It was one of those unusual times when a Republican congressman would propose something out of the ordinary. But it is no longer unusual for the US Congress or any congress in any country in the world for that matter.
Rep. Thomas Massie, a Republican congressman from the 4th District of Kentucky introduced a one-sentence bill in the House where he proposed to scrap the US Department of Education by December 31, 2018.
It is a strange bill as President Donald Trump already made clear his intention for the education department when he nominated Betsy DeVos for the portfolio.
In fact, her confirmation hearing on the Senate floor early this month also became historic as it needed Vice President Mike Pence to break the tie in the Senate on whether to confirm or reject DeVos for the position of secretary of the Department of Education.
In short, Trump and the Republicans do not see the US Department of Education being scrapped during his four-year term and the bill of Rep. Massie seemed like it came out of nowhere.
Throwing out rules
The House of Representatives also voted to throw out a lot of rules that were decided on just last year.
These rules tell states how to comply with the new federal education law with regard to identifying and improving underperforming schools, as well as evaluating teacher preparation programs in higher education.
Speculations about DeVos and what her leadership might bring to the Education Department has become a talk-of-the-town issue in the US.
David Schoenbrod, a professor at New York Law School and the author of several books about the congressional role in crafting law and regulation, says that the Education Department is unlikely to be eliminated, particularly by a bill that declines to specify who or what would take over its $68 billion annual budget and the functions of data collection, oversight, civil rights enforcement and student aid, among others.
Posturing from both parties
He added that whatever people think about the Department of Education, the idea that it could be eliminated with a one-sentence bill is just posturing, reports NPR.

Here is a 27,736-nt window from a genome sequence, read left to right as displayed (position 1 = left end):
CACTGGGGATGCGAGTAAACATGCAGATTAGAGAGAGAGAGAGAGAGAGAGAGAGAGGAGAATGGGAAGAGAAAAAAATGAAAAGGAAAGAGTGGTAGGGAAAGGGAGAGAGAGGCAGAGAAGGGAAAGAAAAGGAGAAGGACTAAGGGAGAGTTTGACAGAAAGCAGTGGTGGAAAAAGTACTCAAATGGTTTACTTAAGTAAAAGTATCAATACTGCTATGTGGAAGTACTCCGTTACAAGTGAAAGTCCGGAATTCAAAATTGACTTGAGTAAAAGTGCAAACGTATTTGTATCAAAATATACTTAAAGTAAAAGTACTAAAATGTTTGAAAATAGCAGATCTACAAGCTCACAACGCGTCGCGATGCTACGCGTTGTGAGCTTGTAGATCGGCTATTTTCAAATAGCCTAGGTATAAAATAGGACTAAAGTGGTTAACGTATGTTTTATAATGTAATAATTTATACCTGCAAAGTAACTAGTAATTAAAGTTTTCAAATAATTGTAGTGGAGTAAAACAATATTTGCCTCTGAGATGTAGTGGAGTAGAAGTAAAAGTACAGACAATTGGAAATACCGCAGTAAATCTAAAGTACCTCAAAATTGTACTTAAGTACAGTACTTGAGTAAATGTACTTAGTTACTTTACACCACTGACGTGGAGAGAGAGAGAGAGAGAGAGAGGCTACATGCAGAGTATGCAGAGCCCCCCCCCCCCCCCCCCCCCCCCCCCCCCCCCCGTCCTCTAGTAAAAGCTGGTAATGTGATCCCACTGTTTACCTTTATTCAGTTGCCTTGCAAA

Schoenbrod says that posturing is not something that’s just done by Democrats or by Republicans. It’s done by both.
The issue is personal for Schoenbrod. Back in the 1970s, he was a staff attorney for the Natural Resources Defense Council, fighting for Congress to ban lead in gasoline, which made its way into the air, water and the bloodstreams of children with harmful and deadly effect.
Because legislators did not specify a timeline or a mechanism, he argues, enforcement was delayed by a decade. He said that they voted for the symbolism but didn’t want to take responsibility for how it was done.
In the field of environmental law, he explained that the form of kicking the can down the road is known as symbolic legislation.
The fate of those regulations, part of the Every Student Succeeds Act or ESSA, is a slightly different matter. But it’s also something that Schoenbrod has experience with. The House is invoking an obscure power granted by something called the Congressional Review Act.
Schoenbrod has long advocated for requiring Congress to vote on the details of how laws are implemented.
The professor explained that the Constitution was against taxation or regulation without representation.
But the Congressional Review Act as it now exists is different. It just gives Congress the power to throw the rules out, not the responsibility for making new ones.
In this case, if the House bill passes the Senate and receives the president’s signature, it will then be up to the states to decide how to fulfill ESSA when it comes to defining and correcting schools that consistently perform below expectations.